A spare, monkish figure in his eighties, Jiro Ono is widely regarded as the greatest living sushi chef; his basement restaurant in Tokyo – which seats just ten customers – consistently receives the highest possible Michelin rating. “There's no other three-star restaurant in the world like it,” says the food critic Masuhiro Yamamoto with almost proprietorial pride.
Understandably, the reverent atmosphere puts some visitors on edge; being served by the master himself must be a bit like sitting for an exam. Jiro is the definition of a perfectionist: after a lifetime of practice, he's still striving to improve, and has no plans to hand over the business to his middle-aged son.
More than just another food documentary, David Gelb's film has a strong central theme: what kind of effort is needed to remain a champion? It's an essentially static portrait, inevitably given that Jiro has been doing the same thing almost every day for forty years. There are hints this dedication has taken its toll on his personal relationships, though Gelb tells us nothing about his subject's unseen wife.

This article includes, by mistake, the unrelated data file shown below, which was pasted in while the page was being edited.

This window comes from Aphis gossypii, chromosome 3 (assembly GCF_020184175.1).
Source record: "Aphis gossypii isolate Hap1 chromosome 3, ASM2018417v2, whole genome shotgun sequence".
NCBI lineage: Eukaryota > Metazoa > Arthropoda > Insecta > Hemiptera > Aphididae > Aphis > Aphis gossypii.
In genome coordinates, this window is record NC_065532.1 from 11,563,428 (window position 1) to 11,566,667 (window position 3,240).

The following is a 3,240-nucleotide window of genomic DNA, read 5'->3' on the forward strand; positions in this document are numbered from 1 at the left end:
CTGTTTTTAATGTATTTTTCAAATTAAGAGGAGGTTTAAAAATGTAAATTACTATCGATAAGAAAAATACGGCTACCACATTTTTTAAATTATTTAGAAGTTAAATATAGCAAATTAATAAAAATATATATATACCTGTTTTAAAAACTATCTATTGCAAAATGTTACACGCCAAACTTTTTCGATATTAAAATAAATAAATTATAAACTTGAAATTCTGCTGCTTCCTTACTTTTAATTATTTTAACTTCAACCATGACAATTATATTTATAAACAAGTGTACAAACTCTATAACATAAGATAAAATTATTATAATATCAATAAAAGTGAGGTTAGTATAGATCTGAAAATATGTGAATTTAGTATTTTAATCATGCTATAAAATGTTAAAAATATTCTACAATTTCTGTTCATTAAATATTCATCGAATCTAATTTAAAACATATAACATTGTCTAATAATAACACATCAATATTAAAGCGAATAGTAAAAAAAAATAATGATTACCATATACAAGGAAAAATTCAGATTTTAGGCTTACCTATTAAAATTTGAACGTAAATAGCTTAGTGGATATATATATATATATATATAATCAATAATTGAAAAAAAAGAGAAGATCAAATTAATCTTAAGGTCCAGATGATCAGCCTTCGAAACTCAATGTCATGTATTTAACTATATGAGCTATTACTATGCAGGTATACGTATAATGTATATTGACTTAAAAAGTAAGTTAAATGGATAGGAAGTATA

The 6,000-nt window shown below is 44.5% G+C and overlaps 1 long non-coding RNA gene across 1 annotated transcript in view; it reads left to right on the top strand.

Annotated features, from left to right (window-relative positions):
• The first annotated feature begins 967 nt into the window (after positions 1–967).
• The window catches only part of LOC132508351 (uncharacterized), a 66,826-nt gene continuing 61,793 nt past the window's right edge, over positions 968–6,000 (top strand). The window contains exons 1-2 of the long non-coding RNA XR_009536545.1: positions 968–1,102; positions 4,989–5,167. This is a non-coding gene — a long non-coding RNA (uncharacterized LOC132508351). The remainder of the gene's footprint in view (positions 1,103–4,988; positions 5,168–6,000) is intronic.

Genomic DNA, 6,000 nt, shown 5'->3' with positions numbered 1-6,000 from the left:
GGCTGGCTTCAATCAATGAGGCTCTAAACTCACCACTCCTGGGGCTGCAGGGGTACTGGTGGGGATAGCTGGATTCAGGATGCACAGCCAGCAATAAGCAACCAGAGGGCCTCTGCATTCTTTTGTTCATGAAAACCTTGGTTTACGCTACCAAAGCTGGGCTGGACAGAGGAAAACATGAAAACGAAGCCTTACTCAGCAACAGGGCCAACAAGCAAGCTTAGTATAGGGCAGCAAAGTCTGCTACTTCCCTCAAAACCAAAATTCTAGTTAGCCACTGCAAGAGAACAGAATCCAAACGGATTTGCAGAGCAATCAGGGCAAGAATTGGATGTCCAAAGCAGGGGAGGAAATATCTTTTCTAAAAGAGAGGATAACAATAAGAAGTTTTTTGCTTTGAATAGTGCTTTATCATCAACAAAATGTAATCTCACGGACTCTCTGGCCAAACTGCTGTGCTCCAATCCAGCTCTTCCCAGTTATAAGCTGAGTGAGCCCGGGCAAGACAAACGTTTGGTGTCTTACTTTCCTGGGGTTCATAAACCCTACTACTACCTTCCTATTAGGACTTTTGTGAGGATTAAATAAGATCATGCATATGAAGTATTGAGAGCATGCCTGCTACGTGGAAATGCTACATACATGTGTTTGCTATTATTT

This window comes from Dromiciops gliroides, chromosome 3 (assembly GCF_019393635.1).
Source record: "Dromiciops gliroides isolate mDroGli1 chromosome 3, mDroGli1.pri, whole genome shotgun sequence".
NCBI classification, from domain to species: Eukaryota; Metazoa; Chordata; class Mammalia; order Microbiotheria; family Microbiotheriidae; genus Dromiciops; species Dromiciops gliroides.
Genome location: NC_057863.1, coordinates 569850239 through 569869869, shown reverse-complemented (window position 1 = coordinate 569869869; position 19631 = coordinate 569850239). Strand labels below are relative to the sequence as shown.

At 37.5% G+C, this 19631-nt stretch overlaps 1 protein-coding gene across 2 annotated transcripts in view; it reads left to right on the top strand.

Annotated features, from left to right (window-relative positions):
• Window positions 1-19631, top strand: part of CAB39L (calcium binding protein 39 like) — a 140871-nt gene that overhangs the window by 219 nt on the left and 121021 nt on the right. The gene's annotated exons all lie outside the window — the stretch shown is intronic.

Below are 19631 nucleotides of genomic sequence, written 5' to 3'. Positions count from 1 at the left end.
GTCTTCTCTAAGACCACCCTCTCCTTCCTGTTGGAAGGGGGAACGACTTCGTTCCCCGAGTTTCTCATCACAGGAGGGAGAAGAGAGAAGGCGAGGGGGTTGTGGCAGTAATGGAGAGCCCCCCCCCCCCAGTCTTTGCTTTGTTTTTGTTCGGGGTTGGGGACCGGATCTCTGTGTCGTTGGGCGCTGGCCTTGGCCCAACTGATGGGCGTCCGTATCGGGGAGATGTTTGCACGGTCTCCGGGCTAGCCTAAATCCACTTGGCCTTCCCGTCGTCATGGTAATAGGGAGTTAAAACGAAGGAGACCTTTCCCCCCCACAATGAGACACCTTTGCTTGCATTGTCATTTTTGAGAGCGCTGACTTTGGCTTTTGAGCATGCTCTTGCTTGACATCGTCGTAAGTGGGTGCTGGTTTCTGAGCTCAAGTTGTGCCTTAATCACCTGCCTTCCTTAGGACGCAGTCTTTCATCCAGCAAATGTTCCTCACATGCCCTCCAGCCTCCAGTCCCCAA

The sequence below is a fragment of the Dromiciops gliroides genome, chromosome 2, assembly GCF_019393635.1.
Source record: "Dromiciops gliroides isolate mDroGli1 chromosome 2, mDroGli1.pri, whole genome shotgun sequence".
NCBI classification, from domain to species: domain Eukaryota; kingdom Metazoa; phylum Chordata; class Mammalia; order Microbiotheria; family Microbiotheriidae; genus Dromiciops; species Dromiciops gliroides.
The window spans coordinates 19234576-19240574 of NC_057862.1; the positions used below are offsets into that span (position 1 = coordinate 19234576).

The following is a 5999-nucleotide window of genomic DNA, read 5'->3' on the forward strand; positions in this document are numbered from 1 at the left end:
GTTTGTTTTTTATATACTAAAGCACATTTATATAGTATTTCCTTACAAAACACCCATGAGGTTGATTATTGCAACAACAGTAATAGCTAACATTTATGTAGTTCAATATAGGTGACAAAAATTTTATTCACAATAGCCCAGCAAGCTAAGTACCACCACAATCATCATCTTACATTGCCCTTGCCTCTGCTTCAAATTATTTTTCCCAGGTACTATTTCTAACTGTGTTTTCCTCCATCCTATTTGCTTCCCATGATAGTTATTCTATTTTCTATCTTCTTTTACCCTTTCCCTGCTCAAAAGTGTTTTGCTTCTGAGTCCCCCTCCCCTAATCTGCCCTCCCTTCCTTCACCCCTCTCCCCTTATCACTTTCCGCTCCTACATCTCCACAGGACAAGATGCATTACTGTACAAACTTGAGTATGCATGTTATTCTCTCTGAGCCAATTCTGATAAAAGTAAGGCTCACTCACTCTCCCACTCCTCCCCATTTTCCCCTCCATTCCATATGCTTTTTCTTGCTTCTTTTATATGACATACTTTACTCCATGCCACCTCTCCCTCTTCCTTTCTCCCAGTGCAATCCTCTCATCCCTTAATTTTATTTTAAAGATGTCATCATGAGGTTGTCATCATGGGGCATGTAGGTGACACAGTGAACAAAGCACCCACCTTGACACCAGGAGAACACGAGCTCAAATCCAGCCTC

But psychology fades into the background as the film goes into fascinating detail about the rituals of sushi preparation: fanning the rice, massaging the octopus for texture, fiddling to get the little parcels just so. Frequent close-up montage sequences are accompanied by a soundtrack ranging from Bach to Philip Glass; when someone describes Jiro as “the conductor of an orchestra,” it's clear this metaphor has been implicit all along.